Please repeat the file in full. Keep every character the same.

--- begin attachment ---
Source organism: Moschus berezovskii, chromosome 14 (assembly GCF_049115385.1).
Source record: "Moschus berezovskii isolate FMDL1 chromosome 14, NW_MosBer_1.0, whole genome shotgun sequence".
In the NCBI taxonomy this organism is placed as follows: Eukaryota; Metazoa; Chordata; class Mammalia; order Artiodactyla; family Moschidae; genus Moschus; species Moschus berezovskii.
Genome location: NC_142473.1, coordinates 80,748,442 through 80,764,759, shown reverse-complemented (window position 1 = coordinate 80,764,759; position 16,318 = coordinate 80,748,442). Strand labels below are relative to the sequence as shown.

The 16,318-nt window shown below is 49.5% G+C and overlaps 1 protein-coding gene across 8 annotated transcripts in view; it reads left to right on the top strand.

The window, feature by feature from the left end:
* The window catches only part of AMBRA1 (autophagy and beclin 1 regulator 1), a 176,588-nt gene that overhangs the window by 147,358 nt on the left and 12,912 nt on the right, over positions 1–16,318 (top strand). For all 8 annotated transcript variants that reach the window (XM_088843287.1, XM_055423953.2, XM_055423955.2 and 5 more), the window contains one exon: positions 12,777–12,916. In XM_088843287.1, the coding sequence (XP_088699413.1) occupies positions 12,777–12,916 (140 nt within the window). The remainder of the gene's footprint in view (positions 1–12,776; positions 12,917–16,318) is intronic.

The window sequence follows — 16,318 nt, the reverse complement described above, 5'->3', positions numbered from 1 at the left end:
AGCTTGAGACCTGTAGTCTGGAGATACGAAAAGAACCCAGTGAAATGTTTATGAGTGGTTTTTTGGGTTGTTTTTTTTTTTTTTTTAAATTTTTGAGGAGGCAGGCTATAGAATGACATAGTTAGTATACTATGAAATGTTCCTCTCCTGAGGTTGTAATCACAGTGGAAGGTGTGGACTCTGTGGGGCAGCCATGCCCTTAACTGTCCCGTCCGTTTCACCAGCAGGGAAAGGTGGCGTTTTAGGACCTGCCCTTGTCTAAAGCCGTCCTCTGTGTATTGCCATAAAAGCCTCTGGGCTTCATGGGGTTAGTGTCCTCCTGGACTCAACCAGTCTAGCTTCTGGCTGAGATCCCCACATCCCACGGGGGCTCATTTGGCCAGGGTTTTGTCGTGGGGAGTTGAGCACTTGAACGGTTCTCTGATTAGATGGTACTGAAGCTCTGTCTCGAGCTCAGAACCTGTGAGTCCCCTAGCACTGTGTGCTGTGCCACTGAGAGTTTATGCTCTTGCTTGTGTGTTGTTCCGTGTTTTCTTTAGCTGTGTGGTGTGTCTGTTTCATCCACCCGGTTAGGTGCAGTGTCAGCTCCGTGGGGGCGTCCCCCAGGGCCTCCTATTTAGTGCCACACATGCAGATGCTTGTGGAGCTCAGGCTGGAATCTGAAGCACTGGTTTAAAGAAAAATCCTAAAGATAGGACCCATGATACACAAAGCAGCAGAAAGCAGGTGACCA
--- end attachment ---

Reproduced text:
Source organism: Moschus berezovskii, chromosome 14 (assembly GCF_049115385.1).
Source record: "Moschus berezovskii isolate FMDL1 chromosome 14, NW_MosBer_1.0, whole genome shotgun sequence".
In the NCBI taxonomy this organism is placed as follows: Eukaryota; Metazoa; Chordata; class Mammalia; order Artiodactyla; family Moschidae; genus Moschus; species Moschus berezovskii.
Genome location: NC_142473.1, coordinates 80,748,442 through 80,764,759, shown reverse-complemented (window position 1 = coordinate 80,764,759; position 16,318 = coordinate 80,748,442). Strand labels below are relative to the sequence as shown.

The 16,318-nt window shown below is 49.5% G+C and overlaps 1 protein-coding gene across 8 annotated transcripts in view; it reads left to right on the top strand.

The window, feature by feature from the left end:
* The window catches only part of AMBRA1 (autophagy and beclin 1 regulator 1), a 176,588-nt gene that overhangs the window by 147,358 nt on the left and 12,912 nt on the right, over positions 1–16,318 (top strand). For all 8 annotated transcript variants that reach the window (XM_088843287.1, XM_055423953.2, XM_055423955.2 and 5 more), the window contains one exon: positions 12,777–12,916. In XM_088843287.1, the coding sequence (XP_088699413.1) occupies positions 12,777–12,916 (140 nt within the window). The remainder of the gene's footprint in view (positions 1–12,776; positions 12,917–16,318) is intronic.

The window sequence follows — 16,318 nt, the reverse complement described above, 5'->3', positions numbered from 1 at the left end:
AGCTTGAGACCTGTAGTCTGGAGATACGAAAAGAACCCAGTGAAATGTTTATGAGTGGTTTTTTGGGTTGTTTTTTTTTTTTTTTTAAATTTTTGAGGAGGCAGGCTATAGAATGACATAGTTAGTATACTATGAAATGTTCCTCTCCTGAGGTTGTAATCACAGTGGAAGGTGTGGACTCTGTGGGGCAGCCATGCCCTTAACTGTCCCGTCCGTTTCACCAGCAGGGAAAGGTGGCGTTTTAGGACCTGCCCTTGTCTAAAGCCGTCCTCTGTGTATTGCCATAAAAGCCTCTGGGCTTCATGGGGTTAGTGTCCTCCTGGACTCAACCAGTCTAGCTTCTGGCTGAGATCCCCACATCCCACGGGGGCTCATTTGGCCAGGGTTTTGTCGTGGGGAGTTGAGCACTTGAACGGTTCTCTGATTAGATGGTACTGAAGCTCTGTCTCGAGCTCAGAACCTGTGAGTCCCCTAGCACTGTGTGCTGTGCCACTGAGAGTTTATGCTCTTGCTTGTGTGTTGTTCCGTGTTTTCTTTAGCTGTGTGGTGTGTCTGTTTCATCCACCCGGTTAGGTGCAGTGTCAGCTCCGTGGGGGCGTCCCCCAGGGCCTCCTATTTAGTGCCACACATGCAGATGCTTGTGGAGCTCAGGCTGGAATCTGAAGCACTGGTTTAAAGAAAAATCCTAAAGATAGGACCCATGATACACAAAGCAGCAGAAAGCAGGTGACCA